As with everything at UPS, vehicle reliability, maintenance expense and technician performance are constantly measured.



Evaluating a new technician’s ability to diagnose the source of a problem quickly and accurately, along with their mastery of repair skills, is another aspect of the Pre-Seniority Training Period. Technicians are observed by their supervisor as they diagnose a problem, set up for the job and then make the repair. This is done on the shop floor, rather than in a classroom with mock-ups or training displays.

“The problems are real-life and done on active fleet vehicles,” Mariano says. “When we hire a technician, it’s not as if they are an extra person on the shop floor. We need them to contribute quickly to keep the maintenance program on track. After the safety and PMI training and certification, we get them going right away and observe how they do.”

There are a handful of key repairs - brakes repairs, replacing a clutch or transmission, diagnosing vehicle electrical problems, for example - on which technicians are evaluated to make certain they have the required skill level to properly and effectively complete the repair.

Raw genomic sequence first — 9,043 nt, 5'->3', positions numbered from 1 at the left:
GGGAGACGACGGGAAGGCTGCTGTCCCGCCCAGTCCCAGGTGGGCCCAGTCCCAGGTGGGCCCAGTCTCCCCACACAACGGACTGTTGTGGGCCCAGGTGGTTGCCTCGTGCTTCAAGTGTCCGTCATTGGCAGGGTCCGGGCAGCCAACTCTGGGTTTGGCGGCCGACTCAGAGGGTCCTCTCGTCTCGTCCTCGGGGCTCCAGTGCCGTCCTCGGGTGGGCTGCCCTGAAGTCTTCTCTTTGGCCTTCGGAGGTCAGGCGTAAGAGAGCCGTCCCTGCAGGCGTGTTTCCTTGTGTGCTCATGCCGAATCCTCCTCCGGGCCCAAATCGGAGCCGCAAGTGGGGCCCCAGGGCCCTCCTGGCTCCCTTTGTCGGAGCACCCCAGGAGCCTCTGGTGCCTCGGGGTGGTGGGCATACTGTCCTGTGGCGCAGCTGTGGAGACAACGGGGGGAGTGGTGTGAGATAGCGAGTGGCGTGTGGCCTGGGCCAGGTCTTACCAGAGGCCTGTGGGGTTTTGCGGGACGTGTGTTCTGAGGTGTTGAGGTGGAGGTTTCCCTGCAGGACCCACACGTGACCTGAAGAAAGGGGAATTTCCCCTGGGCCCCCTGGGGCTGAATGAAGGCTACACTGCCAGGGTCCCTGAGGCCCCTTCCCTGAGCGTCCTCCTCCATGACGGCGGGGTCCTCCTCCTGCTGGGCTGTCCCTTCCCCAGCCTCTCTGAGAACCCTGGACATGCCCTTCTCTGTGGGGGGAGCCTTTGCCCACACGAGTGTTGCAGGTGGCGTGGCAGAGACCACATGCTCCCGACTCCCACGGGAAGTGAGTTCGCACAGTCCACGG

In addition, new technicians receive training on the emerging technology of telematics and condition-based maintenance. Condition-based maintenance offers proactive notification of impending vehicle component failure.

Once a new technician successfully moves through the Pre-Seniority Training Period they gain their seniority and join the UPS team. Technicians at UPS are union employees.



UPS works hard to get technicians off to a good start. The technicians know early on what is expected of them. Plus, they are given all the procedures and policies they need to follow, along with the necessary beginning training.

“With all this, they can have a long, productive career at UPS,” says Mariano.

He notes that technicians tend to stay a long time at UPS. “There is very little technician turnover. We offer a competitive pay and benefits package, and we work hard to make UPS a good place to work.”



Recurrent training is done annually at UPS, which includes safety training and all training required by regulatory agencies.

“Continual education and training is very important in order to stay current on what is happening in the industry, on the regulatory front and with new vehicles and technology,” Mariano says.

Company-wide, about half of all the training at UPS is devoted to safety. That amounts to $175 million every year.

UPS also provides web-based training for its technicians. UPS maintains a large online library of training materials for its technicians through its own Learning Management System.